Why J Sainsbury plc, Glencore PLC And SSE PLC Are Ridiculously Overpriced

Today I am looking at three ultra-expensive London stocks that are difficult to defend.

J Sainsbury

Shares in Sainsbury’s (LSE: SBRY) have enjoyed a stellar run of late, and the business is currently dealing 10% higher from levels seen at the start of the year. But quite why investor appetite remains so giddy continues to escape me, I’m afraid; as latest Kantar Worldpanel statistics showed, the grocer continues to haemorrhage customers and revenues dropped a further 0.3% in the 12 weeks to July 19.

The march of the budget chains like Aldi and Lidl shows no signs of abating — sales here rose 16.6% and 11.3% during the period respectively — a phenomenon which is dragging established operators like Sainsbury’s into an increasingly-bloody price war. And with the critical online and convenience sectors becoming ever-more congested it is hard to see Sainsbury’s jump-starting its earnings outlook any time soon.

The City expects the London firm to follow last year’s 20% earnings dive with a further 19% drop for the period concluding March 2016, a figure that leaves the supermarket dealing on a P/E multiple of 12.8 times — I would consider a reading below the bargain barometer of 10 times to be a fairer reflection of the risks facing Sainsbury’s.


Unlike Sainsbury’s, mining giant Glencore (LSE: GLEN) is trading lower from levels punched at the start of the year, and recent nervousness over the resources sector since the middle of spring has pushed shares down 30% from those seen in January. However, I believe that Glencore — along with many of its industry peers — are likely to sink further in the coming months.

The steady slew of poor Chinese data certainly gives my viewpoint more ammunition, and Caixin/Markit manufacturing PMI numbers released this week gave a reading of 47.8 for July. Not only was this the fifth consecutive sub-50 reading but marked the steepest month-on-month deterioration for two years, after June’s reading came in at 49.4. As such commodities prices keep on falling, and bellwether copper hit fresh six-year lows around £5,140 per tonne in recent days.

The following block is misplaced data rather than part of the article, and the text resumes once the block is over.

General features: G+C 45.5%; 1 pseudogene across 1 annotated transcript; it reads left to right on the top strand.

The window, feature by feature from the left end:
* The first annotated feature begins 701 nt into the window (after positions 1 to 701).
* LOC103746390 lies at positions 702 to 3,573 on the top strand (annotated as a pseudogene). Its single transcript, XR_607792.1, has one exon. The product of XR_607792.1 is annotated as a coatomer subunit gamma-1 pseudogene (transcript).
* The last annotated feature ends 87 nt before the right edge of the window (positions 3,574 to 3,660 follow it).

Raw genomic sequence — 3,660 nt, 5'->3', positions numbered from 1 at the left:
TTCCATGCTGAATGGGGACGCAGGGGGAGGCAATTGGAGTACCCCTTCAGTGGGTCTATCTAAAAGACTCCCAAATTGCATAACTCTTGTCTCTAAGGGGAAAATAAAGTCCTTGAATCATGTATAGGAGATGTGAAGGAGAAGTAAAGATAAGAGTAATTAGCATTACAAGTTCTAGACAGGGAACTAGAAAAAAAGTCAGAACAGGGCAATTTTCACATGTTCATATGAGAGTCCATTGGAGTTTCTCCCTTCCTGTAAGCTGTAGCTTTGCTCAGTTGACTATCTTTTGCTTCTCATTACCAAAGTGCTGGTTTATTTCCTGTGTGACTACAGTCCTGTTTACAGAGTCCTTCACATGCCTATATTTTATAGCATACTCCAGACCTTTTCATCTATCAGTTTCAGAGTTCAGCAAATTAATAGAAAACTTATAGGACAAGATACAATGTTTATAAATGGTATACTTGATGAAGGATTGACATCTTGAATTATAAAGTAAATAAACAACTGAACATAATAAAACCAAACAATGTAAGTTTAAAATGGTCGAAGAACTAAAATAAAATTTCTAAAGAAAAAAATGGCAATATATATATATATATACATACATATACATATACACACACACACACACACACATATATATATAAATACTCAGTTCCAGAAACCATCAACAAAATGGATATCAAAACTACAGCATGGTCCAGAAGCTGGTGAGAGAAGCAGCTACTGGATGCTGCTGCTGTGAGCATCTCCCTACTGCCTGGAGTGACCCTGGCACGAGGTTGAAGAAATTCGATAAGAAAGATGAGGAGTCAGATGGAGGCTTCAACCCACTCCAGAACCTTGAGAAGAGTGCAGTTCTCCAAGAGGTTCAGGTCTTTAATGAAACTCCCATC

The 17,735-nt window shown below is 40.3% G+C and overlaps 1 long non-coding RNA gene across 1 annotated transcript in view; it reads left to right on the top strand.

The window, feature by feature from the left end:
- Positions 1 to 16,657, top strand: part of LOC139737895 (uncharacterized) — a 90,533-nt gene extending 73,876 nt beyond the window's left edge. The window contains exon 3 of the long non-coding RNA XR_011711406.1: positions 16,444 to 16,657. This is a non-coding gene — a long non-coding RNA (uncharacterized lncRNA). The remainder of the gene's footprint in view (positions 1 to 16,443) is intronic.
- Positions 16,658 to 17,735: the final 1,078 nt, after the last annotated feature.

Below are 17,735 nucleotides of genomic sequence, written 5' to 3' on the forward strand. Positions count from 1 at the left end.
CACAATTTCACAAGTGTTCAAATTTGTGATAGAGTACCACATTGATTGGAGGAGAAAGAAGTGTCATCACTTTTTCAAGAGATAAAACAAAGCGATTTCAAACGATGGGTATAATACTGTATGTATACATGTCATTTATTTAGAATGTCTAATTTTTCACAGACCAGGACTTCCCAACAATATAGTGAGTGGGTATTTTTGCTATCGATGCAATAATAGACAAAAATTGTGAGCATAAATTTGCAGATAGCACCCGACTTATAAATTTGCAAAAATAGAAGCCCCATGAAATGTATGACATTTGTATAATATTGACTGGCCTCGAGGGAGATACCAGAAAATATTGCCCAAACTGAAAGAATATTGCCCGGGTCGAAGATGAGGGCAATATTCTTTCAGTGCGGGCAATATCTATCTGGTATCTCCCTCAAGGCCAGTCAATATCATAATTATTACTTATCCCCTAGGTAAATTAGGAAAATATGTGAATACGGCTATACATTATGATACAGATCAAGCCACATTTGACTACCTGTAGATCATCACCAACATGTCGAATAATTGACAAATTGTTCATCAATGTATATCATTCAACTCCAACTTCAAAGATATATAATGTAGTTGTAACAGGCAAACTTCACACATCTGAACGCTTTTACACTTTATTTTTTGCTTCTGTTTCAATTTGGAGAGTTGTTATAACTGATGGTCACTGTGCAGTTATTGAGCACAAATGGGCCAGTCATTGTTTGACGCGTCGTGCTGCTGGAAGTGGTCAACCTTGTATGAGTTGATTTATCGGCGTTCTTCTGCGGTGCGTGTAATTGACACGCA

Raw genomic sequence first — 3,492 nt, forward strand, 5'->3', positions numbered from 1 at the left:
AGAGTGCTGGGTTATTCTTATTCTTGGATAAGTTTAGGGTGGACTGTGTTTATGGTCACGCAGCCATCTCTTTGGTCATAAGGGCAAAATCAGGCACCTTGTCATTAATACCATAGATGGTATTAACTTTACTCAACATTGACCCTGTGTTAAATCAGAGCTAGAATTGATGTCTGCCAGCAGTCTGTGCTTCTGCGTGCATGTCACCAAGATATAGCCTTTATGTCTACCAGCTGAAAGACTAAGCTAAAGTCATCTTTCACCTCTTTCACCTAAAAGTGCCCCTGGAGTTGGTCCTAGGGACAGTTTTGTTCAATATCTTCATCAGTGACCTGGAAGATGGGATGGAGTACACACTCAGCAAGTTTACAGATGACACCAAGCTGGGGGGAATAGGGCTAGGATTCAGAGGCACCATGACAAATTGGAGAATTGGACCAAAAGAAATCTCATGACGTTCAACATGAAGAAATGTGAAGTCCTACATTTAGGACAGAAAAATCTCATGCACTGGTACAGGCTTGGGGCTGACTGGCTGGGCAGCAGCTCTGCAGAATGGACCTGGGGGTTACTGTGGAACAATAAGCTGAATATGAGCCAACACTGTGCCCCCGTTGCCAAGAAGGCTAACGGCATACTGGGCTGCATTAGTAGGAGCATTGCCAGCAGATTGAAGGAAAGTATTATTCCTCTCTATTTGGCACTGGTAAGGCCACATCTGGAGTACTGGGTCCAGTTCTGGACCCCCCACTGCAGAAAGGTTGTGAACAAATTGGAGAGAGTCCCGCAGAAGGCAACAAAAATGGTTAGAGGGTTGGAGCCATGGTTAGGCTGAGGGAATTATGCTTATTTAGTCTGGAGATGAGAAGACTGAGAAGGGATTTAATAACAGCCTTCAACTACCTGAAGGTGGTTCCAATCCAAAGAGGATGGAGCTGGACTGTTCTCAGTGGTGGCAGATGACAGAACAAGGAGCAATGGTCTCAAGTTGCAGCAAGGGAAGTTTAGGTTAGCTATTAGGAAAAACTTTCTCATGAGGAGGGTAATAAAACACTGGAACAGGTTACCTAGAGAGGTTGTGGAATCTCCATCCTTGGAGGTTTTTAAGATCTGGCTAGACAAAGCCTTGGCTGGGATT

Consequently the number crunchers expect Glencore to record a fourth successive earnings drop in 2016, and a 12% slide is currently predicted. This leaves the London business dealing on a ridiculously-high earnings ratio of 16.7 times. And with plenty more mined material expected to come on stream in the years ahead, I reckon commodity markets — and therefore earnings at the mega miners — have much further to fall.


The electricity sector was once a haven for those seeking reliable earnings and dividend growth, the essential role of electricity in the modern world making the likes of SSE (LSE: SSE) an ultra-attractive stocks bet. But shares in the business are currently down 5% since the turn of 2015 in oft-choppy trading as regulators have ratcheted up the pressure on the country’s major operators.

SSE’s pressured revenues outlook took another whack after rival Centica last month announced its intention to reduce gas prices by a further 5% in a bid to remain competitive, a move that will likely prompt SSE to respond in kind sooner rather than later — the firm has lost 90,000 customers since April alone amidst the emergence of independent suppliers.

The City currently expects SSE to suffer a 10% earnings drop in the year ending March 2016, producing a P/E multiple of 13.2 times. And with the Competition and Markets Authority (CMA) also mooting draconian legislative action, including transitional price caps, I believe that the business’ long-term earnings outlook could take a hefty pasting and drives shares further south.

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Royston Wild has no position in any shares mentioned. The Motley Fool UK has no position in any of the shares mentioned. We Fools don't all hold the same opinions, but we all believe that considering a diverse range of insights makes us better investors.